Robert Meeropol





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STILL OUT ON A LIMB

Should Have Been Snow

January 20, 2016

Tags: January rain, climate change

Weather forecasters are all a-dither about the “massive” snowstorm predicted for the Northeast this Saturday. Actually, one group of predictive models indicates the storm will pass far enough south to spare much of Southern New England, while a second model predicts it will wallop the entire region. Naturally, the media is hyping the latter, but as I write this it is even possible that for us it could blow harmlessly out to sea.

If the brewing storm strikes, it really should be the second of a one-two punch. That’s because last weekend’s rainstorm should have been a snowstorm. For those unfamiliar with Southern New England weather, we get lots of snow, but also plenty of rain in January. A rainstorm at my house at this time of year is far from extraordinary. To oversimplify the situation, that is because storm centers either pass to the north or south of us. If the center passes to our north, the counter-clockwise winds that circulate around low pressure draw warmer wet air from the Altantic over our region resulting in rain. When the center passes to the south, as in the classic Nor’easter, the same circulation draws in colder air from the Gulf of Maine and Quebec. In mid-winter this causes snowstorms.

In over fifty years of following weather, this is the first time I’ve seen what just happened late last week. A powerful storm developed off the mid Atlantic Coast and the storm center passed to the south of us. The winds shifted to the Northeast and North, but rain, not snow, fell the entire time. That’s because the temperatures over land were so mild and the water temperature in the Gulf of Maine was unusually warm. In fact, the temperature of the Atlantic Ocean is now 6 degrees warmer than it usually is at this time of year. I can’t imagine the amount of additional energy that has to be absorbed by sea waters to elevate the temperature that much over a thousand-mile stretch of ocean. That is a sobering indicator of global warming induced climate change.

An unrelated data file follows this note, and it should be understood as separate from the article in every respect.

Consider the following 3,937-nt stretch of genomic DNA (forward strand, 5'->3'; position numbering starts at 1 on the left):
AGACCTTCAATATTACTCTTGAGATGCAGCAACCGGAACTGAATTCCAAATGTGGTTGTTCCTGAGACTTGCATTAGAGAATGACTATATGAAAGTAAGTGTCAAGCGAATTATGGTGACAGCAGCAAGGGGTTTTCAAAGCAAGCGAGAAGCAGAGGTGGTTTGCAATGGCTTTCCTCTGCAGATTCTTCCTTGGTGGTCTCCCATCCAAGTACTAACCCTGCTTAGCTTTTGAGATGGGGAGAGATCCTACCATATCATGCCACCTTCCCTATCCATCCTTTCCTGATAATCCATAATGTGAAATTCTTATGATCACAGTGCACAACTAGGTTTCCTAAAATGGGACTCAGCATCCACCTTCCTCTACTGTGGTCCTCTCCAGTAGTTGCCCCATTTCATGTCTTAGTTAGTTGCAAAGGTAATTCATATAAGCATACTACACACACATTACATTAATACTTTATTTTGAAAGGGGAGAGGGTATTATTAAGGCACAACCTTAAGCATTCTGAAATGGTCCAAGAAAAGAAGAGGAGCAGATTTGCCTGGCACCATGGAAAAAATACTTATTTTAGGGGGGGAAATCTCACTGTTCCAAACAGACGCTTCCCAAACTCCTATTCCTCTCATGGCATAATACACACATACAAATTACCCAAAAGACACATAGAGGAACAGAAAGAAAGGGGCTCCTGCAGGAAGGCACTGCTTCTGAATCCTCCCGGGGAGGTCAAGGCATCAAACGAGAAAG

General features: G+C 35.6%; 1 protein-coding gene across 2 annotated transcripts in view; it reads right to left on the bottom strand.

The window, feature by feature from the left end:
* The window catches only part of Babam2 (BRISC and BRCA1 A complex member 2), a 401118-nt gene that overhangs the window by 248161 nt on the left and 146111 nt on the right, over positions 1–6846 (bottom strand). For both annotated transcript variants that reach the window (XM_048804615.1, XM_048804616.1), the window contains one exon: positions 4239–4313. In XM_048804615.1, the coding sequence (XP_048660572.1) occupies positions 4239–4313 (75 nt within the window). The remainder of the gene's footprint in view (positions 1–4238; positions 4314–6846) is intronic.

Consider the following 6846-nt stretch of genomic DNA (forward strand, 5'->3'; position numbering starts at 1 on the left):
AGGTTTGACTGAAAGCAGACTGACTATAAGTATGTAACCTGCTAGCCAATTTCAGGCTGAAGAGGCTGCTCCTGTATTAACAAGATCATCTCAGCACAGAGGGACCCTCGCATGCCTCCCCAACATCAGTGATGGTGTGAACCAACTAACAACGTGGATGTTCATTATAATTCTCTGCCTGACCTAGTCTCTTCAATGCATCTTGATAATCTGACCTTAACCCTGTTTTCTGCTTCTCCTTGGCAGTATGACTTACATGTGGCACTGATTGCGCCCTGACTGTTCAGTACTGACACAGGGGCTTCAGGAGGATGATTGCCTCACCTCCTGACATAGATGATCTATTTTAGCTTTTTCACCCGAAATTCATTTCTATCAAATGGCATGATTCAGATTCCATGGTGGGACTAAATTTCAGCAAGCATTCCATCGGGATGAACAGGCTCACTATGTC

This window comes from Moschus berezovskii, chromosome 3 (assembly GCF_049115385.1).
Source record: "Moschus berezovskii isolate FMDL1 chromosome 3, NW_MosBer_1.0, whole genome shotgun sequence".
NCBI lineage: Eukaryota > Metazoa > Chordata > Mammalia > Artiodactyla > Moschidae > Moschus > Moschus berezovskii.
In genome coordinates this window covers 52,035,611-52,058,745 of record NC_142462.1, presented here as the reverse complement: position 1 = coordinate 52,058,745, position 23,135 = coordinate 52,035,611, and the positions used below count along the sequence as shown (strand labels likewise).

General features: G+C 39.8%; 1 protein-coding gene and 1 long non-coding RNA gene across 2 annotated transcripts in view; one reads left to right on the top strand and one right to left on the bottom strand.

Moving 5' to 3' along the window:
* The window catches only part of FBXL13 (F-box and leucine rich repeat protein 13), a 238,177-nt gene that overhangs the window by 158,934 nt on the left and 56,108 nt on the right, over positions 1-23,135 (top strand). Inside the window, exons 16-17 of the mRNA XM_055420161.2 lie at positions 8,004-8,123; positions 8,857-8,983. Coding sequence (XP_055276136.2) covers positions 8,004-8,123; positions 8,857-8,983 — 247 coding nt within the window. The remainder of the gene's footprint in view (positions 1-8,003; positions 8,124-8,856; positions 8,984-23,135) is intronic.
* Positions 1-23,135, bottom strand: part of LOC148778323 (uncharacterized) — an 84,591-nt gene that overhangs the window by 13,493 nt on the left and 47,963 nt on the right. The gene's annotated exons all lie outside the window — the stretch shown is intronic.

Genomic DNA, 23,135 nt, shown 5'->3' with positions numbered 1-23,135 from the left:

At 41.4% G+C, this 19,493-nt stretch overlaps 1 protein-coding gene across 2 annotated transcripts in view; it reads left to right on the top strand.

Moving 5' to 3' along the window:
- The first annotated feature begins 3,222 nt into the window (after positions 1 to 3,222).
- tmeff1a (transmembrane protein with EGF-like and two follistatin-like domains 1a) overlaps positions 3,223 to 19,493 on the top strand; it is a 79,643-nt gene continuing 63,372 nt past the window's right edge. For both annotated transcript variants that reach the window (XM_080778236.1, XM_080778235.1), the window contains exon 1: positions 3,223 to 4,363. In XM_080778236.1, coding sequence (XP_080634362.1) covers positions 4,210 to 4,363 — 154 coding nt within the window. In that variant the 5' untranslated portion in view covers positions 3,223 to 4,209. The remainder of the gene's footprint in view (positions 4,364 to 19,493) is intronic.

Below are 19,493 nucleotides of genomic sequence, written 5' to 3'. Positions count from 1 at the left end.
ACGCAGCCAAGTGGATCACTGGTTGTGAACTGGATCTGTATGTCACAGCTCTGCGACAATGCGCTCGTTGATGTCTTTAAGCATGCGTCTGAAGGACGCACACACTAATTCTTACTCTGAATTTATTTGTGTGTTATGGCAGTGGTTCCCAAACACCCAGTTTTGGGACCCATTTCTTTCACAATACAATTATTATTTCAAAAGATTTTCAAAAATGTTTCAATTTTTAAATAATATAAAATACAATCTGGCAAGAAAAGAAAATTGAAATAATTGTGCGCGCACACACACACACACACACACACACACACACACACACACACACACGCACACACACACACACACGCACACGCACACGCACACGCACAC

Twenty, even ten years ago, what happened last weekend would have buried my house under a foot or more of snow. Now, we’d be bracing for another foot or two on top of that. Dealing with it would be rough, but such double-barreled snow dumps happen around here most winters, so we know how to cope.

Whenever such storms hit, they are a giant pain in the ass and last weekend’s rainstorm was easier to deal with than snow would have been. But as a weather nerd who understands its implications for our future, I find last weekend’s cold nasty rain much more worrisome than a massive snowstorm on the horizon.

Selected Works

Memoir
"Bravery is rare. Tyranny is commonplace. Both define the life of Robert Meeropol, son of Julius and Ethel Rosenberg. In his heart-wrenching, honest memoir, Meeropol recounts the emotional terrors of his childhood, the kindness of Abel and Anne Meeropol-who adopted him and his older brother after their parents' execution-his struggle to vindicate his parents, and his own political activism, culminating in the creation of the Rosenberg Fund for Children, which he now directs."
Publisher's Weekly
"one of those rare books everyone should read"
–Joyce Carol Oates

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